The Pool Room
This room was by far the strangest one in the house. It’s covered, wall to ceiling with 350 yards of a very busy print fabric, that also covers the two sofas in the room. All of the fabric is accordion-pleated and comes together in the middle of the ceiling under a big fabric medallion. I’ve never seen anything like it, and I hope I never have to again. Besides how awful it looks, it was hard to figure how anyone could concentrate enough to play a good game of pool in there. The one good thing you could say about the room, is that there were no mirrors.
The Jungle Room
Back upstairs again, we enter my favorite room in the house. The Jungle Room is filled with plants, wood, and animal prints. I got the impression that it was decorated by a 12 year old boy, who got permission to fill it with whatever he wanted. An oversize faux-fur and wood-carved chair sits in one corner. On the chair is a big teddy bear and a guitar. Next to the chair is a collection of more white monkey statues. A stone waterfall takes up one end of the room, and to add the final jungle touch, green shag carpet covers the floor AND the ceiling.
That’s the end of the main house tour. The top floor, where Elvis died, is only open to Elvis’ family. No one, not even Graceland staff is permitted.
Next we tour the back of the house, which was mostly standard, except for the shooting range and the smokehouse. Before passing by Lisa Marie’s swing set, we got to look inside Vernon Presley’s office. Compared to the rest of the house, the office was sparse and utilitarian. Apparently the mood in there was all business, too. Vernon’s hand-made sign on the office door warned visitors to take care of business AND LEAVE. It was a strange contrast to the warm, party atmosphere in the house.
As we walked on to the next stop, we passed by the family pool, and the horse meadow and stables before heading back inside to the Trophy Room, an area Elvis had added on to the property.
The Trophy Room was filled with gold and platinum records. It’s unbelievable how many Elvis earned. 110 in all … I had no idea. I kept reading the titles to see if there were duplicates, but they are all authentic. There was so much memorabilia in the Trophy Room that it was hard to take it all in, but I paid particular attention to the displays about Elvis’ philanthropy. I knew Elvis was very generous to his entourage, but it was heart-warming to learn how much he gave to his community, as well.
The last indoor part of the tour was the racquetball court, an addition that Elvis had built in 1975. The space now holds more display cases of Elvis memorabilia and in particular a large collection of his concert jumpsuits. In a high-ceilinged room that once housed the actual racquetball court, live concert footage of Elvis is shown up above the display cases.
By time we got to this room, I was a little bit Elvis’d out, and feeling antsy to wrap up the tour, but the concert footage caught my attention, and I stood there looking up at Elvis as other visitors funneled into the room. The concert was Vegas, mid-70s. It wasn’t the young, beautiful Elvis, but it wasn’t the bloated, drugged-up one either. He was somewhere in between, and he had such charisma it was impossible not to get caught up as he sang “Are You Lonesome Tonight.”
It was remarkable to stand there in that room, and watch as the long dead icon enthralled a room full of noisy tourists into silent reverie. It felt religious, standing there, our faces turned upward to watch the King. As he sang, laughed and mugged for the audience, I was near tears and others in the room were outright crying by the end of the song.
Outside at the Meditation Garden, emotions ran even higher. Elvis had this area built in 1964 and used it for a personal retreat. Now, it’s a memorial area and the burial site of Elvis, his parents, and his grandmother, Minnie Mae. There’s also a plaque for Elvis’ stillborn identical twin, Jessie Garon Presley. The gravesites encircle a fountain and the area is filled with flowers, cards, stuffed animals and other gifts visitors have left in honor of Elvis.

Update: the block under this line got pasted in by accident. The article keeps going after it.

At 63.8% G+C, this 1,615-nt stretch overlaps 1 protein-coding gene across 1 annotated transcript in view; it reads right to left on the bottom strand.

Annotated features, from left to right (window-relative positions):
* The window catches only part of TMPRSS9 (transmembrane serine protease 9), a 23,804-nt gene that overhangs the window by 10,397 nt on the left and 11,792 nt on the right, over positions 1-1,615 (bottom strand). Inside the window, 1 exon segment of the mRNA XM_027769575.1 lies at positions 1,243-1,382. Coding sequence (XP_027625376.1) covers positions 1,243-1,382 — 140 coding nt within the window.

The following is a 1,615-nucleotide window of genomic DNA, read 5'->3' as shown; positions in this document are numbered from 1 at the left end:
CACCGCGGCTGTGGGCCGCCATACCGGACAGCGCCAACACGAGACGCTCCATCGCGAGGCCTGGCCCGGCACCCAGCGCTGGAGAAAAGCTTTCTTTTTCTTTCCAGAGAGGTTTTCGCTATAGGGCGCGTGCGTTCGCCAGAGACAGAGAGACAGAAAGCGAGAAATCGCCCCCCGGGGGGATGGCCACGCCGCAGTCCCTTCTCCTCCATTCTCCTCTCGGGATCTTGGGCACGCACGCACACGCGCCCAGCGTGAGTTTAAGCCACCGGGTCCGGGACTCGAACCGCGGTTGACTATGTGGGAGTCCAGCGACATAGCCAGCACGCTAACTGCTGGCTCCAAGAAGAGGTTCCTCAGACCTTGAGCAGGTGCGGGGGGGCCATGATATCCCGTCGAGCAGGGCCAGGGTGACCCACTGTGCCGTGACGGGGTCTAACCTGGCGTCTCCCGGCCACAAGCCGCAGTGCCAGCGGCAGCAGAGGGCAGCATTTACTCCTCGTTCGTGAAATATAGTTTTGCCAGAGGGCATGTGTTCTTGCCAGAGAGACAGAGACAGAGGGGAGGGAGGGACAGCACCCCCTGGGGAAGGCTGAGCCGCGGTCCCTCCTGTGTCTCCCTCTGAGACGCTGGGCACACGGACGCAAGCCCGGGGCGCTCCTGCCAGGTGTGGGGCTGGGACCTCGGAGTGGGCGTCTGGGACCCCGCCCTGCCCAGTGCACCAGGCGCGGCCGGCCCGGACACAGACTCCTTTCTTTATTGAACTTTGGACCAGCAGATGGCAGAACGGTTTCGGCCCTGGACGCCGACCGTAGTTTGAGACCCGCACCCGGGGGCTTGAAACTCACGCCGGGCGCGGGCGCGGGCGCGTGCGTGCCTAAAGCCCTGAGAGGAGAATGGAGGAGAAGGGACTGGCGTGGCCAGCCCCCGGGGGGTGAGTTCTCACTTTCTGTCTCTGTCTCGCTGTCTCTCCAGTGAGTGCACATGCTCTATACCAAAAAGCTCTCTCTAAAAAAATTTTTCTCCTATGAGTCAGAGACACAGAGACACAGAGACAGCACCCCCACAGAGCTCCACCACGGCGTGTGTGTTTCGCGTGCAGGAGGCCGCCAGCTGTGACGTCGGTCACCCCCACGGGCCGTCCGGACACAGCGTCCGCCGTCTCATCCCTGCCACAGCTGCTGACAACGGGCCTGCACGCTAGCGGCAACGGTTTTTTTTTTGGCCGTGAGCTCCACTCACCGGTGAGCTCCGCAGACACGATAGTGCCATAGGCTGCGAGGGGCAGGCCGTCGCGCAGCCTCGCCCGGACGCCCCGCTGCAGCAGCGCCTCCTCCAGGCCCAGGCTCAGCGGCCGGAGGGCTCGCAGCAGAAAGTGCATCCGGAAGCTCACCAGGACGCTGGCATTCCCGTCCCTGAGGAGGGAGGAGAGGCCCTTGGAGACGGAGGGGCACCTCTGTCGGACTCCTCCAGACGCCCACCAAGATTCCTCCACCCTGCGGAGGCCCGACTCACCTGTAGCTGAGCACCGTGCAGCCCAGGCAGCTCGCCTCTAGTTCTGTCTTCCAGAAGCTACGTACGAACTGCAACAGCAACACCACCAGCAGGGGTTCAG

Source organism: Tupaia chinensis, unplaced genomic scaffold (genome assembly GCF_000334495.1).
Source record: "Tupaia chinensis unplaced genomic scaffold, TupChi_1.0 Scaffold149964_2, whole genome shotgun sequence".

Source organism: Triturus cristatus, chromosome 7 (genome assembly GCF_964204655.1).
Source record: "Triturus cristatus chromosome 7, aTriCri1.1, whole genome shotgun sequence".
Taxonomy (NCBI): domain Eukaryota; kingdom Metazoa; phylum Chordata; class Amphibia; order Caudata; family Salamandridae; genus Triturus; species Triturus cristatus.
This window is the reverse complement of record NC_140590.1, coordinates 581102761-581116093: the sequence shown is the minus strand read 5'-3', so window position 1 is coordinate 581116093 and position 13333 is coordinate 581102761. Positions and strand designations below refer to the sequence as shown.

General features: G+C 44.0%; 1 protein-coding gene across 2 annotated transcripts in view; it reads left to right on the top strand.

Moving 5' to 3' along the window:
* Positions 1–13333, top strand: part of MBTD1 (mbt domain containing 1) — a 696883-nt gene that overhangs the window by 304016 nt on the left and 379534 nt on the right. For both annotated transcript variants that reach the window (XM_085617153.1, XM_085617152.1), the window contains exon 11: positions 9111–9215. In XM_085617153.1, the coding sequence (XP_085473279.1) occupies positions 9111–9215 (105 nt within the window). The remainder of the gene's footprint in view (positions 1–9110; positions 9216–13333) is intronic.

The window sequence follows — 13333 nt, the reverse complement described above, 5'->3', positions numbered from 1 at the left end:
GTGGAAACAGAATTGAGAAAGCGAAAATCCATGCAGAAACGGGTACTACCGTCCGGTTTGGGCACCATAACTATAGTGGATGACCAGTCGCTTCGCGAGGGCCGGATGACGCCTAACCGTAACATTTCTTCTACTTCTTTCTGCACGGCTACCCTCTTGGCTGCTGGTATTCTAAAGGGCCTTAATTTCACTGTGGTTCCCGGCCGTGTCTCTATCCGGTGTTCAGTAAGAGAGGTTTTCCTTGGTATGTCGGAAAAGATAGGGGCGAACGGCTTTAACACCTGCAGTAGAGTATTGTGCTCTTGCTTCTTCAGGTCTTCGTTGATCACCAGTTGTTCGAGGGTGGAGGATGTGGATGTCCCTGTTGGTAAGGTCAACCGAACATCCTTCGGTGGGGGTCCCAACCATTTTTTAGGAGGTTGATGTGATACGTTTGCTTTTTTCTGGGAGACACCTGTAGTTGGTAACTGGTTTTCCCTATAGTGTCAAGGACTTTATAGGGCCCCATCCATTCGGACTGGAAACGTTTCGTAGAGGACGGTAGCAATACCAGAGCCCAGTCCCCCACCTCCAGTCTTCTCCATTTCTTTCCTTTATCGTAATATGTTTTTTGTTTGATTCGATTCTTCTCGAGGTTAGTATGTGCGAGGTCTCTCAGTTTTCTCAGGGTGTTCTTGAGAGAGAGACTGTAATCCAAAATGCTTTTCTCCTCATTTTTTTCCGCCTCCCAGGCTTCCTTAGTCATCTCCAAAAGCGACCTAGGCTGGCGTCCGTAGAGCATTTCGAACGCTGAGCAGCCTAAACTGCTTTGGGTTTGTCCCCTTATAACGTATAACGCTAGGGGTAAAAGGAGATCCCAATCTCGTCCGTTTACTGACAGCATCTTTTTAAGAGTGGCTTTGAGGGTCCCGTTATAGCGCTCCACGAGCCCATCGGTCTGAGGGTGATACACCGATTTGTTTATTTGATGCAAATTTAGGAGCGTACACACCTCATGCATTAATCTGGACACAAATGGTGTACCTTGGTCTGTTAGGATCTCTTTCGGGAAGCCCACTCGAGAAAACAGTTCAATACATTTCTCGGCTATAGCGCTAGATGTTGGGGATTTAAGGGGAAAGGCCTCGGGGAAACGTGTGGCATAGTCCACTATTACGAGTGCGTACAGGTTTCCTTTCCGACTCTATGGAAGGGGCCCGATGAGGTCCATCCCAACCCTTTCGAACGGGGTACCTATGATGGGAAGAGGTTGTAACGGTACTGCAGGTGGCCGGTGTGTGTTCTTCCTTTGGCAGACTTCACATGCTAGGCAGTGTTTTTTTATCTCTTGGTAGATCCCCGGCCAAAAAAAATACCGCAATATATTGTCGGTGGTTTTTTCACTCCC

Whatever it was that Elvis had, he still has it, and his fans still adore him. Regardless of the excesses, the gut bombs and the glitz, Elvis’ story is a extraordinary one, and it still resonates with millions of fans around the world.
In addition to the audio tour of the house, separate tickets are available for the self-guided tours at the visitor’s center across the street from Graceland. Housed among nine gift shops and every imaginable Elvis Presley/Graceland souvenir are:
The Elvis’ Automobile Museum showcases 33 of Elvis’ most precious cars on a landscaped “freeway.” Included are his pink Cadillac, John Deere tractor, Harley-Davidsons, Stutz Blackhawks, a Dino Ferrari, a his 1956 Cadillac Eldorado Convertible
Elvis in Hollywood features memorabilia from his film career, including wardrobe, scripts, and rare photos.
Elvis Lives is an interactive exhibit highlighting Elvis’ impact on music and pop culture.
The Private Presley exhibit focuses on Elvis’ military service. Don’t mistake it for “Personal” Presley. This exhibit is located next door to the visitor’s center in a strip mall. It’s an inconvenient location, but an interesting display of artifacts from Elvis’ time in the army.
The most fun of all the secondary exhibits is Elvis’ Custom Jets, a walk-through tour of his two planes. The Lisa Marie, a Convair 880, is huge, nearly 707 size, and features a private bedroom with gold faucet and sink, conference room, state of the art sound system. Outside, Elvis’ lightning bolt and TCB is painted on the tail. The Hound Dog II, a Lockheed JetStar, was much more muted, but it was sleek and you could just feel how fast it could go.
For more information, please visit the Graceland website.
For a little Elvis of you’re own, here’s Are You Lonesome Tonight on YouTube.
© Olivia Tejeda and Away with Words, 2008-2009. Unauthorized use and/or duplication of this material without express and written permission from this blog’s author and/or owner is strictly prohibited. Excerpts and links may be used, provided that full and clear credit is given to Olivia Tejeda and Away with Words with appropriate and specific direction to the original content.